Schizophrenia Research Forum - A Catalyst for Creative Thinking


Gottesmann C, Gottesman I. The neurobiological characteristics of rapid eye movement (REM) sleep are candidate endophenotypes of depression, schizophrenia, mental retardation and dementia. Prog Neurobiol. 2007 Mar 1 ; 81(4):237-50. Pubmed Abstract

Comments on News and Primary Papers


Primary Papers: The neurobiological characteristics of rapid eye movement (REM) sleep are candidate endophenotypes of depression, schizophrenia, mental retardation and dementia.

Comment by:  Arun Sasi
Submitted 18 October 2010
Posted 18 October 2010
  I recommend this paper

It is a wonderful concept. But I wonder whether REM in schizophrenia patients matches their waking EEG?

View all comments by Arun Sasi

Primary Papers: The neurobiological characteristics of rapid eye movement (REM) sleep are candidate endophenotypes of depression, schizophrenia, mental retardation and dementia.

Comment by:  Claude Gottesmann
Submitted 21 October 2010
Posted 21 October 2010

In reply to Dr. Sasi: From the psychological standpoint, there are strong similarities between dreaming and schizophrenia. Indeed, dreaming is characterized by "sensory hallucinations, bizarre imagery, diminished reflective awareness, orientational instability, intensification of emotion and instinctual behaviors" (Hobson et al., 1998), which strongly resemble schizophrenic symptoms.

From the neurobiological standpoint, there are now 14 similarities between dreaming and schizophrenia:

1. During REM sleep there is no alpha rhythm. In schizophrenia, during waking there is a strong deficit of alpha rhythm (Stassen et al., 1999). In a relaxing-chair situated in a soundproof room, the schizophrenic patient shows nearly no alpha rhythm contrary to normals. This is an index of decrease of habituation processes related to central inhibition deficit.

2. The gate control is disturbed during REM sleep. The recovery cycle of the auditory N100 component of the evoked potential is disinhibited, like in schizophrenia during waking: there is the same forebrain disinhibition in both states (Kisley et al., 2003).

This cortical disinhibition during REM sleep was already shown in cats by pyramidal neuron discharges (Evarts, 1964) and recovery cycle of evoked potentials (Rossi et al., 1965; Demetrescu et al., 1966; Allison, 1968).

3. The gamma rhythm centered on 40 Hz becomes uncoupled in the cortical areas (Corsi-Cabrera et al., 2003), between hippocampus and cortex (Cantero et al., 2004), and the intra-hippocampal gamma coherence is decreased (Montgomery et al., 2008). This intracerebral disconnection is one of the main hypotheses of schizophrenia (Young et al., 1998; Peled et al., 2001; Tononi and Edelman, 2000; Meyer-Lindenberg et al., 2001; Meyer-Lindenberg et al., 2005; Kubicki et al., 2008).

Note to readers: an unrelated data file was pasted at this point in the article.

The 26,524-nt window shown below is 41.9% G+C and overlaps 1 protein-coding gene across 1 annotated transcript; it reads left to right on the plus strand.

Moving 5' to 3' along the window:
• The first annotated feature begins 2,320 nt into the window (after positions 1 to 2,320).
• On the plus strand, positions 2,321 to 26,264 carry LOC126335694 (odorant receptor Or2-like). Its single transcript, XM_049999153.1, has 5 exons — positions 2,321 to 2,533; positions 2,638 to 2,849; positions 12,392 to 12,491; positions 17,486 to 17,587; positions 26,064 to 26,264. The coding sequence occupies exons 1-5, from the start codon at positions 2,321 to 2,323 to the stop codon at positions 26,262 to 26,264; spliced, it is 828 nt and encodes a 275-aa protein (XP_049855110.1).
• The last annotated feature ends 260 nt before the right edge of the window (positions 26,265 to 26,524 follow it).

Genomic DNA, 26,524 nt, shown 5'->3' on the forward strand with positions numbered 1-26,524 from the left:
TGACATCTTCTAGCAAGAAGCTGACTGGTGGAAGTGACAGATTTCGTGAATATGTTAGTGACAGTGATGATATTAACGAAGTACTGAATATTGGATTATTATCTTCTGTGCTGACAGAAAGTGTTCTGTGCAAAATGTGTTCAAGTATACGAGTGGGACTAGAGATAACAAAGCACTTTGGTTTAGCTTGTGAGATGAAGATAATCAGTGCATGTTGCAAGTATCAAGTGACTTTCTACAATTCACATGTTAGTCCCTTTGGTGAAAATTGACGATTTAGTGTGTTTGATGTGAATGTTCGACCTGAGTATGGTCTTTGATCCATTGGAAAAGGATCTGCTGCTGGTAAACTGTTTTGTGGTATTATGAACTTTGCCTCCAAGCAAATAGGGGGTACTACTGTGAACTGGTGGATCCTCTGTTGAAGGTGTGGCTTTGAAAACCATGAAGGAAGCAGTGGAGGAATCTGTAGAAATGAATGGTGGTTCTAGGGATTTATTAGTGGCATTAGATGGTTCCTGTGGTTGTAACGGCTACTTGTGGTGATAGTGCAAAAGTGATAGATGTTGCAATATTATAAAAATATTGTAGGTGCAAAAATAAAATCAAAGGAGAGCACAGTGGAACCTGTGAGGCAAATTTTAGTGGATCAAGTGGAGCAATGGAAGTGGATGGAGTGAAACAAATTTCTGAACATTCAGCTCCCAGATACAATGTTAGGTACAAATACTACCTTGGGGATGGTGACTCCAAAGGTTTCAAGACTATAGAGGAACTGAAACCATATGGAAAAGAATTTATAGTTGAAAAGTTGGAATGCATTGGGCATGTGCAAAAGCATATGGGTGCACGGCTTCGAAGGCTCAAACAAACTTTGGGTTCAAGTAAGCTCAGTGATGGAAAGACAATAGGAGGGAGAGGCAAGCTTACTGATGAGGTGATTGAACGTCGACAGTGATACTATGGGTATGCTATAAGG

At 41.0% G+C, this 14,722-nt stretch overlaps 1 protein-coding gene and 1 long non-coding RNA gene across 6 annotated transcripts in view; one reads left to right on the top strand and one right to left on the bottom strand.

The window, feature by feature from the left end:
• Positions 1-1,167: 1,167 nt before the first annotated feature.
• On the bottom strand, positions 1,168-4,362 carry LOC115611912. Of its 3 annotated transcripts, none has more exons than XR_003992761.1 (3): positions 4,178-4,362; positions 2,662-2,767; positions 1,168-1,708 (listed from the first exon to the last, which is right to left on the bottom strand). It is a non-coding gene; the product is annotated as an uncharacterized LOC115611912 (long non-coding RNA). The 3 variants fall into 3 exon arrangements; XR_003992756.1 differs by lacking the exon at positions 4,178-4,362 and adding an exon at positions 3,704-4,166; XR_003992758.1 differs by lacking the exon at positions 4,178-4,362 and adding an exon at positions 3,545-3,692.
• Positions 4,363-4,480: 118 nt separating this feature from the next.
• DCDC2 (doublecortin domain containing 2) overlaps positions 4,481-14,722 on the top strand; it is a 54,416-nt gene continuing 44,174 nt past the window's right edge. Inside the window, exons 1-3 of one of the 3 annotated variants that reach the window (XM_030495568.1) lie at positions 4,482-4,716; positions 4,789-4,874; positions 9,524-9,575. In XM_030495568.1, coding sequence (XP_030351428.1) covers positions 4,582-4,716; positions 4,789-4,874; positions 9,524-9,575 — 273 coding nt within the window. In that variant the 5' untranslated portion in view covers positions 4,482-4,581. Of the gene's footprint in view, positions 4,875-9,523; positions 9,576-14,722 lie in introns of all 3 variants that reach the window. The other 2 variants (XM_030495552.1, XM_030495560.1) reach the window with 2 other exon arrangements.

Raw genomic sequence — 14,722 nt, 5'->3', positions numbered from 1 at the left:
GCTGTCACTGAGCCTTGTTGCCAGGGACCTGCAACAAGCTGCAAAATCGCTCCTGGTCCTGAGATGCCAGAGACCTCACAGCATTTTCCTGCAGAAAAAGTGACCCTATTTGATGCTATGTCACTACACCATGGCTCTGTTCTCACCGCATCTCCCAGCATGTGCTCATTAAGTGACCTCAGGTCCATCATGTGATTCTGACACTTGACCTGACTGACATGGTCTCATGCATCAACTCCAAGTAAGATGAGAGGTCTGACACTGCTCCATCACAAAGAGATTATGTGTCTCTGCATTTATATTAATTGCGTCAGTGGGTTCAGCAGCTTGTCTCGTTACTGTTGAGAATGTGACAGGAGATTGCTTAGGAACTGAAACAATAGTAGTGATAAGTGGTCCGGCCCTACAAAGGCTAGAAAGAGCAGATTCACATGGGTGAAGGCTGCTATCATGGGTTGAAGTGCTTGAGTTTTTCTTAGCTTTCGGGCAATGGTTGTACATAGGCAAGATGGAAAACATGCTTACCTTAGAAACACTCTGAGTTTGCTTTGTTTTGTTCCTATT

4. There is no reset of gamma rhythm by sensory stimulation during REM sleep (Llinas and Ribary, 1993). This is a characteristic of sensory de-afferentation which favors, like the lowering of gate control, the appearance of schizophrenic hallucinations (Behrendt and Young, 2004).

5. The dorsolateral prefrontal cortex is deactivated during REM sleep (Maquet et al., 1996; Braun et al., 1997), as is the case in schizophrenia, particularly when the cognitive functions are disturbed (Buchsbaum et al., 1982; Weinberger et al., 1986; Fletcher et al., 1998).

6. There is one documented occasion when the dorsolateral prefrontal cortex and the posterior cingulate cortex (which is not part of the limbic system) are together deactivated, like in REM sleep: it is when pianists are so involved in their playing, that they lose contact with the environment, like in schizophrenia (Parsons et al., 2005).

7. The deactivation of the primary visual cortex during REM sleep (Braun et al., 1998) is now open to discussion (Hong et al., 2009). However, the disconnection from sensory input which favors hallucinations (Behrendt and Young, 2004) is reinforced by thalamic presynaptic inhibition during the REM sleep eye movements (Dagnino et al., 1969; Ghelarducci et al., 1970; Gandolfo et al., 1980).

8. This functional de-afferentation during REM sleep could also explain the increased pain threshold observed during schizophrenic acute episodes (Griffin and Tyrrell, 2003).

9. On emerging from dreaming, there is lack of differentiation between self- and hetero-sensory stimulation (tickle), as in the schizophrenia waking state (Blagrove et al., 2006).

10. Noradrenergic and serotonergic neurons become silent during REM sleep. Both neuromodulators are in deficit in schizophrenia (Friedman et al., 1999; Silver et al., 2000; Linner et al., 2002; Van Hes et al., 2003).

11. Prefrontal dopamine concentration is decreased when compared to waking, while glutamate is unchanged (LÚna et al., 2005), both as in schizophrenia (glutamate unchanged transporters) (Abi-Dargham and Moore, 2003; Lauriat et al., 2006).